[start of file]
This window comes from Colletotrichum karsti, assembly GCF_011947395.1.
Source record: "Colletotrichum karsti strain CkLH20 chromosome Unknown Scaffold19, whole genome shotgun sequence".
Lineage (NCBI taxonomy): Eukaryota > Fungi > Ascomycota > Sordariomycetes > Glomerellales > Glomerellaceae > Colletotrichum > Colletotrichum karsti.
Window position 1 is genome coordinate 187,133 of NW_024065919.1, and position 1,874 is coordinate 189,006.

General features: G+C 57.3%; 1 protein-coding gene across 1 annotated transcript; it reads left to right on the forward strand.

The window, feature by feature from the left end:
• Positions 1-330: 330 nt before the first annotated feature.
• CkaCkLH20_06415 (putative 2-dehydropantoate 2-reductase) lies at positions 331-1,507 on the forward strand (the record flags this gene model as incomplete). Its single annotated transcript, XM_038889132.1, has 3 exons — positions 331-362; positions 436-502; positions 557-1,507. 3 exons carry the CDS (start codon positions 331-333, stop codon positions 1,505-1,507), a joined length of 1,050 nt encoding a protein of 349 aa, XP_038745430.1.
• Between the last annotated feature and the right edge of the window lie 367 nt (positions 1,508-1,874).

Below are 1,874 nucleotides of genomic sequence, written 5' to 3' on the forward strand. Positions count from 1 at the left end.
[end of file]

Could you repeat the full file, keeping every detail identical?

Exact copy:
This window comes from Colletotrichum karsti, assembly GCF_011947395.1.
Source record: "Colletotrichum karsti strain CkLH20 chromosome Unknown Scaffold19, whole genome shotgun sequence".
Lineage (NCBI taxonomy): Eukaryota > Fungi > Ascomycota > Sordariomycetes > Glomerellales > Glomerellaceae > Colletotrichum > Colletotrichum karsti.
Window position 1 is genome coordinate 187,133 of NW_024065919.1, and position 1,874 is coordinate 189,006.

General features: G+C 57.3%; 1 protein-coding gene across 1 annotated transcript; it reads left to right on the forward strand.

The window, feature by feature from the left end:
• Positions 1-330: 330 nt before the first annotated feature.
• CkaCkLH20_06415 (putative 2-dehydropantoate 2-reductase) lies at positions 331-1,507 on the forward strand (the record flags this gene model as incomplete). Its single annotated transcript, XM_038889132.1, has 3 exons — positions 331-362; positions 436-502; positions 557-1,507. 3 exons carry the CDS (start codon positions 331-333, stop codon positions 1,505-1,507), a joined length of 1,050 nt encoding a protein of 349 aa, XP_038745430.1.
• Between the last annotated feature and the right edge of the window lie 367 nt (positions 1,508-1,874).

Below are 1,874 nucleotides of genomic sequence, written 5' to 3' on the forward strand. Positions count from 1 at the left end.